As we approach the end of the Millennium Development Goals, corruption in Nigerian education sector has been a major hindrance to achieving the second Goal of universal primary education by 2015.
Corruption in education is arguably more detrimental than corruption in other sectors because of its far reaching effects and long term impact. Corruption threatens equal access, quantity and quality of education; adversely impacts social cohesion; and threatens overall GDP growth through income inequality. Yet, this sector often escapes the searchlight of Grand Corruption. A critical observation of the conduct of educational bureaucrats and administrators especially in the private sector is important.
Considering the limited opportunities to exact bribes in the education sector, countries with high corruption levels like Nigeria, typically spends less on education. Insufficient funding to public educational institutions means that infrastructure, teaching skills and learning resources are not available or not regularly updated to align with global standards. Policy makers and school administrators are therefore forced to lower professional standards and/or abandon ethics to stay afloat. In the face of decay in public schools system, learning becomes dependent on the earning power of parents and private schools lap up the spoils.
Whilst private schools had co-existed and maintained healthy competition with public schools in Nigeria since 1960s, the last three decades has witnessed a proliferation of low standard private schools that can be directly linked to corruption in the licensing and regulatory system. Private schools in Nigeria could roughly fit into three categories: ‘high-class’ (schools that import British or American curricular and cost approximately $40,000 a year and upwards), the ‘moderate’ (appeal to the middle class and may cost between $5,000 and $10,000 a year) and at the bottom of the ladder, schools that operate out of unsanitary, unsuitable or unsafe housing conditions, apply questionable curricular, hire low-skilled instructors and somehow evade government regulation. Low income earners harbor the illusion that they are giving their children opportunities for a better education when in fact they are not getting better quality than public schools offer. The resultant effect is that a large mass of Nigerian students are short-changed of standard, up to date learning and ill-prepared for independent life in mental, ethical and professional terms. The consequences are particularly harsh for the poor who without access to education or with no alternative but low-quality education have little chances to escape a life of poverty. Consequently, the entire country suffers from the scourge of so-called ‘half-baked’ graduates; professionally inept and ethically compromised citizens.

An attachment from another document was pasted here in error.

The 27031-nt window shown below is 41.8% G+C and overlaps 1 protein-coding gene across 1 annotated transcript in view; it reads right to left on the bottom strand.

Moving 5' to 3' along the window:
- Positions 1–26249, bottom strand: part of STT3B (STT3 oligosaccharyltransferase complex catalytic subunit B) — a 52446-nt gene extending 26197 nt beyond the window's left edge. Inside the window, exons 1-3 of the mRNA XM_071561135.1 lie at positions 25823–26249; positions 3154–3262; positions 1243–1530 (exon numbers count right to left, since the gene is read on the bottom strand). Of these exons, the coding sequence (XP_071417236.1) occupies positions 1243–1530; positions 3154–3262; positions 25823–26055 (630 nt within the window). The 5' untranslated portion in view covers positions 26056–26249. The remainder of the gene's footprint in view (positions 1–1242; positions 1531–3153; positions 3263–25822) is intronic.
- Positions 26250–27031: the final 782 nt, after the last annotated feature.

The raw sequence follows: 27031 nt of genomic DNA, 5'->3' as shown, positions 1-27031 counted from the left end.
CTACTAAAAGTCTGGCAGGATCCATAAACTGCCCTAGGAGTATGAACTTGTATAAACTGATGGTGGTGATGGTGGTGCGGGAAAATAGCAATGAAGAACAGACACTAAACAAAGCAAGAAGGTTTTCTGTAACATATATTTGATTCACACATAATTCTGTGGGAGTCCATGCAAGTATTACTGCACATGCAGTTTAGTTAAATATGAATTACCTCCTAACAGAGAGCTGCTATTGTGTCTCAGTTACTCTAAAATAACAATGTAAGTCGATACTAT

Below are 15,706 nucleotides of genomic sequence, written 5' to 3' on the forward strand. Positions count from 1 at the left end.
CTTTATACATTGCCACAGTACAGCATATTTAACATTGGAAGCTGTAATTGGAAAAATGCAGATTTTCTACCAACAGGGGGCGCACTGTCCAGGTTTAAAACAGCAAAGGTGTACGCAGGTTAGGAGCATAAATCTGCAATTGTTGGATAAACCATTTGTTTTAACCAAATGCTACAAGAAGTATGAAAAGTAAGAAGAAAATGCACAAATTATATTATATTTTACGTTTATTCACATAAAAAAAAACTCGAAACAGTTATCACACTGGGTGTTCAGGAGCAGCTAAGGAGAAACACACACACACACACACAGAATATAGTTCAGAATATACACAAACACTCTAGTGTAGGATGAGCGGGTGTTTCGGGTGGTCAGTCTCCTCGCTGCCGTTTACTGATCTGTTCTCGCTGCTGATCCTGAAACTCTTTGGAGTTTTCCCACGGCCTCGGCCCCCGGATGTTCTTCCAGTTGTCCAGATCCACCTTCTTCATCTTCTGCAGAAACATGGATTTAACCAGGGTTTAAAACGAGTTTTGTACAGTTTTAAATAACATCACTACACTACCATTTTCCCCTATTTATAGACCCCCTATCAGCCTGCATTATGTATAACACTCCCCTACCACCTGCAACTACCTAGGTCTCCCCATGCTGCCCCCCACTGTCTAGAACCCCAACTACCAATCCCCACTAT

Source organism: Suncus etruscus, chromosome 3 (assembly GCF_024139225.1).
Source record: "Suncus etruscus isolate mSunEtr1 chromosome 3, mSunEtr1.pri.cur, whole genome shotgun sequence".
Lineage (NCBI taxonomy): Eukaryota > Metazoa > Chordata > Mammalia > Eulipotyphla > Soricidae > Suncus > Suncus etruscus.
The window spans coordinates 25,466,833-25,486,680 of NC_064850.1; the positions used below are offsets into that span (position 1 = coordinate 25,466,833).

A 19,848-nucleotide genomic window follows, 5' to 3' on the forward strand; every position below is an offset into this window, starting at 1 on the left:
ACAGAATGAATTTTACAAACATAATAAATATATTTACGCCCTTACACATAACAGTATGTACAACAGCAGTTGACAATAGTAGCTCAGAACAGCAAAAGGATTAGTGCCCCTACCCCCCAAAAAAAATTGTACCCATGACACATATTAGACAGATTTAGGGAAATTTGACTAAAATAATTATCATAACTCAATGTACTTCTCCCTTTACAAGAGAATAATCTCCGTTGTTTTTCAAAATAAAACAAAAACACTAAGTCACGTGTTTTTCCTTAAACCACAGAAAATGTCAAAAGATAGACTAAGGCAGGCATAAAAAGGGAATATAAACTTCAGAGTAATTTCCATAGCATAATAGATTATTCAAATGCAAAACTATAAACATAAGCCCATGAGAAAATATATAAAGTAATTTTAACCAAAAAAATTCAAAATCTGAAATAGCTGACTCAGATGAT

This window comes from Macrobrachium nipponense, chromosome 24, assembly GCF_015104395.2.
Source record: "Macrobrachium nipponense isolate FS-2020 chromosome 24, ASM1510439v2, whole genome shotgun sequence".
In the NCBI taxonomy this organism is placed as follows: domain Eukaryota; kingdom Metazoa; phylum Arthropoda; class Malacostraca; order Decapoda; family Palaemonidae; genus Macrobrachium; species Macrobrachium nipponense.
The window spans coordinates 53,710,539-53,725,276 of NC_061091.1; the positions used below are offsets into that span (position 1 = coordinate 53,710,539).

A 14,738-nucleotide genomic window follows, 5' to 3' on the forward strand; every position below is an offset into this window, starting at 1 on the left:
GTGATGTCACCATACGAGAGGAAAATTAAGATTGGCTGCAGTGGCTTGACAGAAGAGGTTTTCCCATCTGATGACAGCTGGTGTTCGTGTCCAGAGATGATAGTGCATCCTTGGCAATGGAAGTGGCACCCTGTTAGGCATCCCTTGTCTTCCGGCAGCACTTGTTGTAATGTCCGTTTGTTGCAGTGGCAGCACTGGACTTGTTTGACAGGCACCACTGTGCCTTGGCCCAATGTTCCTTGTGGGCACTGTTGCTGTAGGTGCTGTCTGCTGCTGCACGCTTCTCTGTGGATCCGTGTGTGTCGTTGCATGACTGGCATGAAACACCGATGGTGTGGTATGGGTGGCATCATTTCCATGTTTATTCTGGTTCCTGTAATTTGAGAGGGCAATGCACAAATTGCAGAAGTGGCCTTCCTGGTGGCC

Nigeria is ranked no 152 (out of 187) on the Human Development Index for 2014. 55.2% of the population faces extreme poverty, adult literacy is 51% and Gross National Income is $5,353. Bribecode will support the education sector by strengthening regulatory systems and management. Private schools as corporate entities and the government institutions that regulate them must be held to account for the marred potential of Nigeria’s future leaders.
I believe upcoming generations of Nigerians should not be handed a false start in life through the sham that our educational system has become, that is why I support the Bribecode.